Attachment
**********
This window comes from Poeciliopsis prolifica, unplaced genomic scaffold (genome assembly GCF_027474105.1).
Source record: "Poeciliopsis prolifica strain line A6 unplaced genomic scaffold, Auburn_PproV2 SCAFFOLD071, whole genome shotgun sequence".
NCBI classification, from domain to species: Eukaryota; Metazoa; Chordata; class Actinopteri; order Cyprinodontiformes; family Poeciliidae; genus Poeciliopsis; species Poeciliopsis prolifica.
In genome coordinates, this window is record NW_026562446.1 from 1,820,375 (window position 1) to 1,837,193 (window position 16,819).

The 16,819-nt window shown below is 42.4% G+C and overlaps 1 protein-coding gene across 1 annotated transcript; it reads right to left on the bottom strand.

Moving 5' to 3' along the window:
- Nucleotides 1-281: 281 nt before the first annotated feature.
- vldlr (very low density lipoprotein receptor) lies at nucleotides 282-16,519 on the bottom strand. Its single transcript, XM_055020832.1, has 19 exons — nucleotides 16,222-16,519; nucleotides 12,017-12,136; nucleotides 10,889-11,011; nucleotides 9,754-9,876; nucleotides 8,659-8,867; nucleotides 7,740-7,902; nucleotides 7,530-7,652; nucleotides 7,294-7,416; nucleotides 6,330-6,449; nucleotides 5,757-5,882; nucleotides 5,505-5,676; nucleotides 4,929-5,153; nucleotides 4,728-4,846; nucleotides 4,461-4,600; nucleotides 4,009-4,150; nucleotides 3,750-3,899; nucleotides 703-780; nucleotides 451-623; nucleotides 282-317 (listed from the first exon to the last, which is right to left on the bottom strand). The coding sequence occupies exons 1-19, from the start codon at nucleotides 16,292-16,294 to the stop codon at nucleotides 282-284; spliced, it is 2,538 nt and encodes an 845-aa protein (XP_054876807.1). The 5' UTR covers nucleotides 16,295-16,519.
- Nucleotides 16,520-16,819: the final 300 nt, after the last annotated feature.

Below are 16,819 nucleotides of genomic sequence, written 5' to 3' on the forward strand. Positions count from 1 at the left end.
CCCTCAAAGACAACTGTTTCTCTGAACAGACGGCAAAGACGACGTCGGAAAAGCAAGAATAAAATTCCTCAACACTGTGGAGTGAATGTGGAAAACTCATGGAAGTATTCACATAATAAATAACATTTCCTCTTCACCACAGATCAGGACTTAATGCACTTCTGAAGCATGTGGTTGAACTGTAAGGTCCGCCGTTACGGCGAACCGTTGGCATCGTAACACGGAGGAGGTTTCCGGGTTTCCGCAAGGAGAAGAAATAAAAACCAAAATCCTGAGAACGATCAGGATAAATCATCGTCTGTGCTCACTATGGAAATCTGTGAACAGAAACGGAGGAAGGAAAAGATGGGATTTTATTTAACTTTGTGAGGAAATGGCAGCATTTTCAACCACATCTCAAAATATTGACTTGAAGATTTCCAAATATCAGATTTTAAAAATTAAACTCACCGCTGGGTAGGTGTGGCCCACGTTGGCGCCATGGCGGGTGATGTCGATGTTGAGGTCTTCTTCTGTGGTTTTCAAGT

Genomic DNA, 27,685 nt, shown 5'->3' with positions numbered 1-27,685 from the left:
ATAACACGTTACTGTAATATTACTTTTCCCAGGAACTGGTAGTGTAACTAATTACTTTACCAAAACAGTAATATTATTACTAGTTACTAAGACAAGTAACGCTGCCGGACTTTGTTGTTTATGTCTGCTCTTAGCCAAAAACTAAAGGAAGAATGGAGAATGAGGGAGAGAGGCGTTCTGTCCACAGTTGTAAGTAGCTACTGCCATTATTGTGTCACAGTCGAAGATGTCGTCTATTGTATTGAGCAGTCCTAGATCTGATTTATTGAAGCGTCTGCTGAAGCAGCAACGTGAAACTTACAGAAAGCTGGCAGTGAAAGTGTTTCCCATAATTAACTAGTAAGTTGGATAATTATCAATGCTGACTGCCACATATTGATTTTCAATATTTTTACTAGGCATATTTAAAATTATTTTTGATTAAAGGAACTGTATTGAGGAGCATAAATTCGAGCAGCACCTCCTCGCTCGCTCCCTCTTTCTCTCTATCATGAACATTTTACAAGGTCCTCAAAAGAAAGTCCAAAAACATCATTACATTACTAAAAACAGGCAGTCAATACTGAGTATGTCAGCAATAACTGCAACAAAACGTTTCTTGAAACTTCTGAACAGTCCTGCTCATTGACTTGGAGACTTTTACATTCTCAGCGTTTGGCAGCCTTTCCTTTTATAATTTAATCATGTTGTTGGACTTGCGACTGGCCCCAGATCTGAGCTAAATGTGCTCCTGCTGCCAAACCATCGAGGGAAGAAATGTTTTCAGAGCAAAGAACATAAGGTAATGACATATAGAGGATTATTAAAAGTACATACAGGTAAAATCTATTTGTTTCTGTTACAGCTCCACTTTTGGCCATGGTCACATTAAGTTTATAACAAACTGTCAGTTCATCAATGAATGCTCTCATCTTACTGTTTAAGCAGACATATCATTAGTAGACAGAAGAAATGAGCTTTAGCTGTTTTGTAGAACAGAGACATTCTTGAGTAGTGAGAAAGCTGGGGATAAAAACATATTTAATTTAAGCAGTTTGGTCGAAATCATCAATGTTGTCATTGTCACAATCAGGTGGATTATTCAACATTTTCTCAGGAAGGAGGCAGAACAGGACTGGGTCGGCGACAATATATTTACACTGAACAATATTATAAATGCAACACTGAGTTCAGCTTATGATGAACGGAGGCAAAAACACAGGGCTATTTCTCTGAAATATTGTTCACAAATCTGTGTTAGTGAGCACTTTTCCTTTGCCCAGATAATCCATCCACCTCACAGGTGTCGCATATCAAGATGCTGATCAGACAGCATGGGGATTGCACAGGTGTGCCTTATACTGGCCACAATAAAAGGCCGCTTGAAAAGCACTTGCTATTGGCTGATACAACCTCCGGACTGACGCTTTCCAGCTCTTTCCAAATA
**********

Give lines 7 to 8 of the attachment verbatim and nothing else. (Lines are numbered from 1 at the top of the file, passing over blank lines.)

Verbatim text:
- Nucleotides 1-281: 281 nt before the first annotated feature.
- vldlr (very low density lipoprotein receptor) lies at nucleotides 282-16,519 on the bottom strand. Its single transcript, XM_055020832.1, has 19 exons — nucleotides 16,222-16,519; nucleotides 12,017-12,136; nucleotides 10,889-11,011; nucleotides 9,754-9,876; nucleotides 8,659-8,867; nucleotides 7,740-7,902; nucleotides 7,530-7,652; nucleotides 7,294-7,416; nucleotides 6,330-6,449; nucleotides 5,757-5,882; nucleotides 5,505-5,676; nucleotides 4,929-5,153; nucleotides 4,728-4,846; nucleotides 4,461-4,600; nucleotides 4,009-4,150; nucleotides 3,750-3,899; nucleotides 703-780; nucleotides 451-623; nucleotides 282-317 (listed from the first exon to the last, which is right to left on the bottom strand). The coding sequence occupies exons 1-19, from the start codon at nucleotides 16,292-16,294 to the stop codon at nucleotides 282-284; spliced, it is 2,538 nt and encodes an 845-aa protein (XP_054876807.1). The 5' UTR covers nucleotides 16,295-16,519.